Our costs so far and anticipated future works and costs are listed below.

Feel free to comment with any questions or advice.

We are learning as we go and much of this is new to us.

Tackling our goal of sustainability in bite size pieces has been key to making this a truly enjoyable, achievable and natural process.

Costs

Previous investment:

Solar - approx $5000 installed 2015

Shower head - E-co shower head and arm $165 installed Dec 2018

Endmond’s Odyssey Exhaust System - Estimated at $2000-2500 installed, installed February 2019

Garden makeover - See fact sheet for some of the costings S6_Ep39_Jamie%20Durie%20Family%20Food%20Garden%20Factsheet.pdf

Possible future upgrades:

Solar analytics $700

  • Upgrading solar, after installing Solar Analytics to monitor current use - Costs to be provided when known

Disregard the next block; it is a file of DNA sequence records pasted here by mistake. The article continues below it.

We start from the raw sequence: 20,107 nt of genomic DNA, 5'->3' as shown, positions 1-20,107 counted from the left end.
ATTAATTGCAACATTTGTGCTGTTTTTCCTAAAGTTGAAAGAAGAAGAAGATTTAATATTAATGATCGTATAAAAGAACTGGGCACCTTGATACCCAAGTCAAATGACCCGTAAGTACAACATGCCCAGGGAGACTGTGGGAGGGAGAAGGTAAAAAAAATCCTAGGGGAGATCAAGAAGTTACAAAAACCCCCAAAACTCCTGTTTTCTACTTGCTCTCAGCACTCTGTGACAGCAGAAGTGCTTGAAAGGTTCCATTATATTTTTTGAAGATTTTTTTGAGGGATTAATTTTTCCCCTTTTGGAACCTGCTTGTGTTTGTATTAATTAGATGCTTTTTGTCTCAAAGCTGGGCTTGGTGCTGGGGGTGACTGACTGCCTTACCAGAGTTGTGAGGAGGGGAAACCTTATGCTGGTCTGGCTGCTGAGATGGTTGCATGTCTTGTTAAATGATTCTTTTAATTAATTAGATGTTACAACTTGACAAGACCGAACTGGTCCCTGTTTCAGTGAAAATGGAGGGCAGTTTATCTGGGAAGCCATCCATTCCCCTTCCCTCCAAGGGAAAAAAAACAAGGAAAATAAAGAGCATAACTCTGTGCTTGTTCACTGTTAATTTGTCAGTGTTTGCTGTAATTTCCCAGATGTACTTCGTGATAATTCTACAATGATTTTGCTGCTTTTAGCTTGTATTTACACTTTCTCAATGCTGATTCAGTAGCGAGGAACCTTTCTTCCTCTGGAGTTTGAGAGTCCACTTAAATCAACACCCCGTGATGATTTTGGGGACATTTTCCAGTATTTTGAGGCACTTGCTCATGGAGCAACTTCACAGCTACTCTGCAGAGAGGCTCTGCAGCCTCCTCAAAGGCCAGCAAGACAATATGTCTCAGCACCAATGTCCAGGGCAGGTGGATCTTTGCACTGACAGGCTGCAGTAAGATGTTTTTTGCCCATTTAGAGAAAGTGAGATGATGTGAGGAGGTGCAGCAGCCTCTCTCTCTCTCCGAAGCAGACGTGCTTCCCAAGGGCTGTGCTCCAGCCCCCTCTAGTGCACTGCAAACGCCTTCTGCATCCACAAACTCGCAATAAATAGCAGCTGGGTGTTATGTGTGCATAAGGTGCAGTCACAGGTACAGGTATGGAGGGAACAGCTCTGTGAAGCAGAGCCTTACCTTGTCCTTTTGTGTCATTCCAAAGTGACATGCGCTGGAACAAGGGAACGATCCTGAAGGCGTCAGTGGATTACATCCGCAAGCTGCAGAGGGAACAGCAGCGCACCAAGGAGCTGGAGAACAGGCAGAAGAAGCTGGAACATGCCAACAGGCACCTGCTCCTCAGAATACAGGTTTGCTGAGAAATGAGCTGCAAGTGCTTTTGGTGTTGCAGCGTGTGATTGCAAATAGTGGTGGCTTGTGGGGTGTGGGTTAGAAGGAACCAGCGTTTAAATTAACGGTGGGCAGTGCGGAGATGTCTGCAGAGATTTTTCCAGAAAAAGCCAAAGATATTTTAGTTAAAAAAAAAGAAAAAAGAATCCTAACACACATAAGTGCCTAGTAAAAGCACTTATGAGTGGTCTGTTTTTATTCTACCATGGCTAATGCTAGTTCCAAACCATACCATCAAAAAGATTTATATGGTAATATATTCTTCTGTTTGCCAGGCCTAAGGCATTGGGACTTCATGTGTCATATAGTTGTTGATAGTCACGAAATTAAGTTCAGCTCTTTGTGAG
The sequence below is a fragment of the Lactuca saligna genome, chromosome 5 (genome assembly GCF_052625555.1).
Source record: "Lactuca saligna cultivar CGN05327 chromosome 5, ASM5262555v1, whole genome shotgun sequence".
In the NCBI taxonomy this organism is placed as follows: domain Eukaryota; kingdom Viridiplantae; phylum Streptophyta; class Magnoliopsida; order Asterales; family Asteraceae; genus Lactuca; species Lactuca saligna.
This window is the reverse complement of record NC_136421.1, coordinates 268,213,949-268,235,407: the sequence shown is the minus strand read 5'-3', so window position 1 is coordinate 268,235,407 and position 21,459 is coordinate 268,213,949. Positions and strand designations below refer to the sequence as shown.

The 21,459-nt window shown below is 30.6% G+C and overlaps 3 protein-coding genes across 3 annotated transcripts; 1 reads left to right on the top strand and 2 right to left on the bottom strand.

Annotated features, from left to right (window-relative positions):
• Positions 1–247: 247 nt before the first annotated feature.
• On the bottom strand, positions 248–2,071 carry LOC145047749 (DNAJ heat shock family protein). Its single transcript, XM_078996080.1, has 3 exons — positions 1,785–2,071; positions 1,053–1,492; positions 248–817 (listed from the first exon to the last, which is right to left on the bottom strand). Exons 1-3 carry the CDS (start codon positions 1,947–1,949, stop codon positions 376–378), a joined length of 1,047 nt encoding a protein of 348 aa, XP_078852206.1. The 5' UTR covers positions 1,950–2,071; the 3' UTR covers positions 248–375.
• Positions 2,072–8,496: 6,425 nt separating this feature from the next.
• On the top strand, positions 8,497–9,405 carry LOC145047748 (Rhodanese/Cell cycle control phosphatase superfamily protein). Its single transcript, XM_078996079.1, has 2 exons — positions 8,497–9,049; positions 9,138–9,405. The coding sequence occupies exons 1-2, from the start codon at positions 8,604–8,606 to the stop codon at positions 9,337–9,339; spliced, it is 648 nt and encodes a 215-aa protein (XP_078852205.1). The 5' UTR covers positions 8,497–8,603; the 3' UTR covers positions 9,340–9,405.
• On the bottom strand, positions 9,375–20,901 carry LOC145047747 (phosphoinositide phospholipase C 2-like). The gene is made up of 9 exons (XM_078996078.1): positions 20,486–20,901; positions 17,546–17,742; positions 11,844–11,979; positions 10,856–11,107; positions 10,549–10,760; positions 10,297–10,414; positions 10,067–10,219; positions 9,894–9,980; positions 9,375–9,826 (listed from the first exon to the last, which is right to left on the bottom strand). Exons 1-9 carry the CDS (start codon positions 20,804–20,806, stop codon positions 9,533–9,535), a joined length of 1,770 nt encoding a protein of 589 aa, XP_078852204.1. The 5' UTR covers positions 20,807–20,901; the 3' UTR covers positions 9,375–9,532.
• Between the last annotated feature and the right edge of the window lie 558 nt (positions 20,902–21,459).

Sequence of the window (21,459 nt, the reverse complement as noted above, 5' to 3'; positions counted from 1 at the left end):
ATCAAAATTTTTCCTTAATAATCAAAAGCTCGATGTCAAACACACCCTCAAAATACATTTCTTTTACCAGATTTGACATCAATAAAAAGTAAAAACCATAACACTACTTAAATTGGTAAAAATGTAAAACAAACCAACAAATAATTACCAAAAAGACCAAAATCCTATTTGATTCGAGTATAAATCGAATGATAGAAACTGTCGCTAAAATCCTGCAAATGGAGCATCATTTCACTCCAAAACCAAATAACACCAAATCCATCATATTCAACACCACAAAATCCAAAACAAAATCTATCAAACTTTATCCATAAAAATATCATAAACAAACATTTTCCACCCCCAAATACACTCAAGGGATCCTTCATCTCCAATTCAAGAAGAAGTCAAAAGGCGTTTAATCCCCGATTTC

• Rain water tanks (mainly to water the patches but also connected to the washing machine and toilet)

  • Native bees - $450

  • Leaky Drain system (see link) - Estimated $200+

  • Upgrading roof insulation - Costs to be provided when known

  • Sky lights (insulated) - $700+

  • Trading our car in for an electric car - Costs to be provided when known

  • Insulated blinds - Costs to be provided when known

  • Upgrading to a solar hot water system -$4000+

  • Sharing solar between neighbours -Costs to be provided when known

  • Starting a vegetable garden a the front of our house to involve others -$50+

  • Adding a heat reflective paint to our roof - Costs to be provided when known

Our next upgrade is likely to be installing water tanks - hopefully by April 2019. 

•   Life goes on in our step by step off-grid journey

Life goes on in our step by step off-grid journey

Thank you for reading!

Jessica Gallaty